The House approves regulating the use of e-wallets and bank accounts to strengthen the financial system’s defense against cybercriminals.
The proposed substitute bill prohibits financial services, banks, or online financial platforms, for unusual and suspicious financial activity.
The House panel substituted the bills filed separately by Camarines Sur Rep. Luis Raymund Villafuerte Jr. and Magdalo Partylist Rep. Manuel Cabochan III.
In his House Bill 10141, Villafuerte underscores the need for a law that would govern bank accounts and e-wallets amid the rise of cybercrimes last year. Meanwhile, Cabochan’s proposal in his House Bill 10412 punishes money mules, social engineering schemes, and phishing that would lead to illegal online financial activities.
The substitute bill defines bank accounts as an interest or non-interest bearing deposit, trust, investment, and other transaction account maintained with a bank or a financial institution.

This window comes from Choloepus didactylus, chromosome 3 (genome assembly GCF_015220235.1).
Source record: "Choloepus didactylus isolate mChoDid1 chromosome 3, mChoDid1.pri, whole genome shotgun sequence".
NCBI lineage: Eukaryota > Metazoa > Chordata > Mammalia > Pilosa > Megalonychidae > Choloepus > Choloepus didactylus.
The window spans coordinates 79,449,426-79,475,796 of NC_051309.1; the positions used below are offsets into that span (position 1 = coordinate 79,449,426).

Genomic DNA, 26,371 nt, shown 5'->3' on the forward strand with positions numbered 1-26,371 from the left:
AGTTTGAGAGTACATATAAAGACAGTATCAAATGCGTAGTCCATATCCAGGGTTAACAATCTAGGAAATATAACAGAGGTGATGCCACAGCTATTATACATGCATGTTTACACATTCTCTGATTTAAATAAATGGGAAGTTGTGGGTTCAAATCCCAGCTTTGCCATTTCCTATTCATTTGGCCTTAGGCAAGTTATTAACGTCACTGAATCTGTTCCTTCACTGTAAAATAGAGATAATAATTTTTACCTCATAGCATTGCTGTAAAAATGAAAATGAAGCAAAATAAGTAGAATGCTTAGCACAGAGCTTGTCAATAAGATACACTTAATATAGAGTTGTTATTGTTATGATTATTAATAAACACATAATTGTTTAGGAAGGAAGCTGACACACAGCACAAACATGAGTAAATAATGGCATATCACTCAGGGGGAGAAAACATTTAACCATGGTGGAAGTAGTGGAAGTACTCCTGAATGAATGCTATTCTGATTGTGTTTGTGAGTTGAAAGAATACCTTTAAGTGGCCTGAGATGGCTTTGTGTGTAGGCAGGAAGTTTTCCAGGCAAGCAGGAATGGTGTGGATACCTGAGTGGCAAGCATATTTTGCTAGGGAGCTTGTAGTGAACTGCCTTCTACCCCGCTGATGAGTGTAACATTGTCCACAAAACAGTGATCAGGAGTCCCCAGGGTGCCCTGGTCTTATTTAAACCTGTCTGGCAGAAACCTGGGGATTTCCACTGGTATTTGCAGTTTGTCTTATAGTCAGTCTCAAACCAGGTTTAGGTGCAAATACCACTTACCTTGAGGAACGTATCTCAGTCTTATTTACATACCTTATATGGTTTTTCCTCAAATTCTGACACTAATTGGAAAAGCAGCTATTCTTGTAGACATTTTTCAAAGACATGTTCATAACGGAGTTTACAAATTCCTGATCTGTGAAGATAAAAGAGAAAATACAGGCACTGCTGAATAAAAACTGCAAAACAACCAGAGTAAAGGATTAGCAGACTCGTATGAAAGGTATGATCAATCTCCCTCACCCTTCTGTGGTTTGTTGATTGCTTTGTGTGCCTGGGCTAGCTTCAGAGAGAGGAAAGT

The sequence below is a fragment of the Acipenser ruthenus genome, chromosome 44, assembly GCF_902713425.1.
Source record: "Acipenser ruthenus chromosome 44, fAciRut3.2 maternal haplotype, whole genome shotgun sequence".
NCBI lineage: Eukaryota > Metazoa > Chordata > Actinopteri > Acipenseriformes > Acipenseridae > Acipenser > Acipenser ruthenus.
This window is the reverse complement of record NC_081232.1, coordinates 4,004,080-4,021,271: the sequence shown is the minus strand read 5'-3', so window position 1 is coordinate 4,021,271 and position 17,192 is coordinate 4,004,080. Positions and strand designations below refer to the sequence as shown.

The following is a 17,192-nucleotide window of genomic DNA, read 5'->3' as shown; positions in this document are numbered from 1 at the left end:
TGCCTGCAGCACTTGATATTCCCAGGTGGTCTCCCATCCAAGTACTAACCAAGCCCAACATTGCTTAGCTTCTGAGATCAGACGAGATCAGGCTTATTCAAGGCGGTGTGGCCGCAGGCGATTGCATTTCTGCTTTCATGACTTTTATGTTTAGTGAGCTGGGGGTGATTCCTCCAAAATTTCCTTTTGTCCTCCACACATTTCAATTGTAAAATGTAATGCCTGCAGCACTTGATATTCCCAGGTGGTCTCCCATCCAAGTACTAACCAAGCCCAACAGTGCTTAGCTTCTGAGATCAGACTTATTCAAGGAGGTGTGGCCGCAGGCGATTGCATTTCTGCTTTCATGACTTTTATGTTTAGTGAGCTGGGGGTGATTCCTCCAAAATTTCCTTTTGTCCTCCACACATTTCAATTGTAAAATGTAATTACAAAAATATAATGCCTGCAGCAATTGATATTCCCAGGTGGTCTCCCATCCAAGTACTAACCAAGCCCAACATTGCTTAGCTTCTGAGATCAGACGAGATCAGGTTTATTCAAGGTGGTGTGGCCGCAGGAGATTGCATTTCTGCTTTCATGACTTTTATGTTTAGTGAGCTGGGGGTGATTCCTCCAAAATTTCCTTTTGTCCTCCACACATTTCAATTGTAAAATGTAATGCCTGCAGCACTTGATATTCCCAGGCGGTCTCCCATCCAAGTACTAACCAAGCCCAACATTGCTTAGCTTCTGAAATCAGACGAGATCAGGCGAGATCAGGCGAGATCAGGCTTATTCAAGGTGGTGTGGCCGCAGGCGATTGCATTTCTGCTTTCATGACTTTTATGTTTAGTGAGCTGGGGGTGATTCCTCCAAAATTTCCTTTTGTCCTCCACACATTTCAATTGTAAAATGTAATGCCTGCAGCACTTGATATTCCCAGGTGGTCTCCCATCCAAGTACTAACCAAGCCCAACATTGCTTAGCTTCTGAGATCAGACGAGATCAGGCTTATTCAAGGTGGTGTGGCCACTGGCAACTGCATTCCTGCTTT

On the other hand, an e-wallet is defined as a digital value stored in either a software or application, which users use for financial transactions ranging from payments to fund transfers.
The House said it would make the bill clearer and consistent with other supported regulations and laws with the following changes.
Under the substitute bill, money mule activities and social engineering schemes, electronic or not, are illegal. In addition, it mentions economic sabotage if a syndicate committed the offense either on a large scale or by using a Mass Mailer. Furthermore, it will punish individuals who assist or aid in any illegal schemes or willfully abet to commit any said unlawful act.